Publication: New Straits Times (Malaysia)
Author: Lim Lay Ying
Date: Jan 14, 2006

Every year, the Government sets aside a hefty allocation of funds from the nation’s annual Budget for the provision of affordable housing. This year, in addition to a RM1 billion allotment to build low-cost houses, the powers-that-be also made provision for RM1.1 billion to construct 26,000 houses, primarily for teachers and uniformed personnel.

Another workforce housing allocation included in the Budget proposal is a RM2.5 billion fund, to be implemented on a build-lease-transfer basis, for police personnel throughout the country.

Such a social agenda is not unique to Malaysia alone. Throughout the world, policy makers share a common goal: To ensure that everybody, regardless of economic or social status, has a roof over his or her head.

This is because of the intricate link housing has to national priorities such as education, public safety and healthcare.


The quest is never-ending, whether for developed nations such as the United States, or for those that lag behind in economic terms. With the world’s population projected to reach nine billion by 2054, providing shelter for all is an increasingly daunting task made worse by rising costs.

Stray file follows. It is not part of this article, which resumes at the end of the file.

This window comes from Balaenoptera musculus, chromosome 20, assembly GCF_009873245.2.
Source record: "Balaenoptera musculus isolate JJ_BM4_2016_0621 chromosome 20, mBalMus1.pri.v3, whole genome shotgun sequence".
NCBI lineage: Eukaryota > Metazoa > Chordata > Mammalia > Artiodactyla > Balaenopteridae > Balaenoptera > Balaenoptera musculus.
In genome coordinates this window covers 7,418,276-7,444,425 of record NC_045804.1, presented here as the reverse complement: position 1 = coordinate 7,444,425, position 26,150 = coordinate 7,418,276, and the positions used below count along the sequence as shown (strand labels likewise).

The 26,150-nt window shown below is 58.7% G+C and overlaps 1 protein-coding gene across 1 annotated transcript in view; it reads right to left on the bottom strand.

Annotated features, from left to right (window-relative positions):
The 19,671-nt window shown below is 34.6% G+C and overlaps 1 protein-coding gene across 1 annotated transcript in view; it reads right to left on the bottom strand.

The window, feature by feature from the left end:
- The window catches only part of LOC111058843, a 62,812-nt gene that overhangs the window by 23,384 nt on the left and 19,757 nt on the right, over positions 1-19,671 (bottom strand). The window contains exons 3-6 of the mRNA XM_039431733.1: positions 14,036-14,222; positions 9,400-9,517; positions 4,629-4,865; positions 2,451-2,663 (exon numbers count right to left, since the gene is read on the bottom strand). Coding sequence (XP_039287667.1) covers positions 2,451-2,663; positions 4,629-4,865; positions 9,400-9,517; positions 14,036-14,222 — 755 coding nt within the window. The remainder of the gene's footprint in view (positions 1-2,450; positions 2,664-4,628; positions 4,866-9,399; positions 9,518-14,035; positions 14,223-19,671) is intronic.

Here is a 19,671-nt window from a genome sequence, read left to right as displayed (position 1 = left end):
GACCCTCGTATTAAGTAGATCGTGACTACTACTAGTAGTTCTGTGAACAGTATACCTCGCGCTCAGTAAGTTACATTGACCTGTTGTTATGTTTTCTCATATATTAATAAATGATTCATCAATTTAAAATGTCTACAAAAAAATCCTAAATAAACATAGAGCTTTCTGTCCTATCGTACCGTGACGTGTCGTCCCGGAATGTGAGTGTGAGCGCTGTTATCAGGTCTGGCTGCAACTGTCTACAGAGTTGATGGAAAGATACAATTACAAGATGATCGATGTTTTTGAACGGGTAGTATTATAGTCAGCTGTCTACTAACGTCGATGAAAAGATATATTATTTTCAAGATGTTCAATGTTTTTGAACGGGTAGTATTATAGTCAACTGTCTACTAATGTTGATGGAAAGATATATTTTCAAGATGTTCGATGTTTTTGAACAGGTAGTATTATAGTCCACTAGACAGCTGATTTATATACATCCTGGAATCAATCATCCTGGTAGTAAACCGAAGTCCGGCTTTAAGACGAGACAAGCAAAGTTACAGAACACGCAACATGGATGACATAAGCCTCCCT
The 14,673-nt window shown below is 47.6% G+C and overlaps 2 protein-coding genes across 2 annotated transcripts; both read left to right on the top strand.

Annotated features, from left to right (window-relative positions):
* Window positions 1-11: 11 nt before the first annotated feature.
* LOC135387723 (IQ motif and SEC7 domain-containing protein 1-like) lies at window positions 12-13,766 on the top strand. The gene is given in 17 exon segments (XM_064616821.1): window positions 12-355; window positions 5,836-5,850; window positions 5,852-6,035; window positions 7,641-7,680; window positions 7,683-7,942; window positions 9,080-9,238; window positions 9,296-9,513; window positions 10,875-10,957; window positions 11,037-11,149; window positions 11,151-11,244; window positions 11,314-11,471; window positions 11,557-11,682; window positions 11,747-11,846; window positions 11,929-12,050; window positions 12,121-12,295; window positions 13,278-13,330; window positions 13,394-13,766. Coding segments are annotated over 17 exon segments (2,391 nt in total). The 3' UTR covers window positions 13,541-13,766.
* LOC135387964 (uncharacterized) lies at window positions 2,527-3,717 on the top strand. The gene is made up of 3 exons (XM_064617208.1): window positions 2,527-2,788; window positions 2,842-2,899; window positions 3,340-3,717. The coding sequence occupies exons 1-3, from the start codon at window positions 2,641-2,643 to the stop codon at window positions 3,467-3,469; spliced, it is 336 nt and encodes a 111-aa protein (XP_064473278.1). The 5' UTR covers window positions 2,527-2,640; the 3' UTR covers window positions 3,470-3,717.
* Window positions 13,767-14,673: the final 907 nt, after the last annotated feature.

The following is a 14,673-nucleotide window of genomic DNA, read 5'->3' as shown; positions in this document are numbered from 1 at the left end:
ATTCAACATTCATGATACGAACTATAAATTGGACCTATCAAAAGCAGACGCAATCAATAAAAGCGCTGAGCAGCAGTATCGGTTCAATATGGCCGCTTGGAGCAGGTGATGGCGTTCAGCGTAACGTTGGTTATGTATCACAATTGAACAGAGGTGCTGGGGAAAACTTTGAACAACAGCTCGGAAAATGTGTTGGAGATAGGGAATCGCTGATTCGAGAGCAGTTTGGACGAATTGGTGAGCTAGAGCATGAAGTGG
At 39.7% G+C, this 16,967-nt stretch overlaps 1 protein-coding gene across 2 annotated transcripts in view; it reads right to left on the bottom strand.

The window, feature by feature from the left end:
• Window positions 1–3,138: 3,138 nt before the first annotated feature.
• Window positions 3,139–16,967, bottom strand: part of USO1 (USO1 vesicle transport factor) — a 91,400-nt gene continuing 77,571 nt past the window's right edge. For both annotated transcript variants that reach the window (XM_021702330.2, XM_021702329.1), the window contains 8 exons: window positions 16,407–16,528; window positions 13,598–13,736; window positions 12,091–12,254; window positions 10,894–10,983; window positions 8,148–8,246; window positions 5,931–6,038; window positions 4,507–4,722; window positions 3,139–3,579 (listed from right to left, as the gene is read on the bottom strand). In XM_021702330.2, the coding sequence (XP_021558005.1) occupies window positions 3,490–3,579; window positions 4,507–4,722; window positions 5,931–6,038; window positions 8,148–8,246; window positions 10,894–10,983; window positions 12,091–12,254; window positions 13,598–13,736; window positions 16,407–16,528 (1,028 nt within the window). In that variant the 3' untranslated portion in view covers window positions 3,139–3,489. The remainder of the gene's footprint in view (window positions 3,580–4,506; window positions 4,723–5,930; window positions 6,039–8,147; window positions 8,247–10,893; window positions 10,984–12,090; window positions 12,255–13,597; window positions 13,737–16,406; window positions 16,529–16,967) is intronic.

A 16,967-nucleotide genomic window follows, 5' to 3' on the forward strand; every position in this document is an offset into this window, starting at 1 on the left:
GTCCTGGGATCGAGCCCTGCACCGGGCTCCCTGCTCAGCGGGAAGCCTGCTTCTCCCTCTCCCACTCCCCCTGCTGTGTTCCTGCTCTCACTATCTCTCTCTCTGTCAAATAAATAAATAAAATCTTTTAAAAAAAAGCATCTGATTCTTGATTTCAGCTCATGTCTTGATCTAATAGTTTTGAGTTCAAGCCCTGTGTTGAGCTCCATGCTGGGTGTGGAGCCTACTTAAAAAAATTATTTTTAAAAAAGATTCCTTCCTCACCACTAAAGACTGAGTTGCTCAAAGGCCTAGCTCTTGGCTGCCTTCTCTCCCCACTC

Asia today may account for 61 per cent of the 6.5 billion people living on the planet, but the US and Europe are just as flustered with having to house their citizens despite the much smaller headcount: The US with five per cent of the world’s population and Europe, with 11 per cent.

However, because of the latter’s more extensive track record and long history of development dating back to the Industrial Revolution, developing nations are looking to Europe’s affordable housing models for insight and inspiration.

In the continent, countries such as United Kingdom and the Netherlands have made major strides in providing high-quality affordable housing for their citizens. In the UK, housing associations dating as far back as 1389 are developing and managing affordable housing as a socially-oriented business, often reinvesting surplus revenues into developing more affordable houses.

Simplified financial programs

People in these countries benefit significantly because such housing developers do not have to struggle for funding, nor compete against larger or more powerful developers. Not only do they have direct access to significant financial resources, they are also not compelled to submit endless and multiple applications for money.

To a large extent, simplified financial programmes have helped increase the supply of affordable housing to the European masses. In the UK and the Netherlands, many of the larger, nonprofit housing developers own 50,000 to 70,000 units while many more control over 20,000 units.

In southern Netherlands for instance, 51 per cent of the houses in the city of Tillburg – the seventh largest in the country with a population of 165,000 – is owned by one housing association. The houses are rented out at half to two-thirds the going market rate.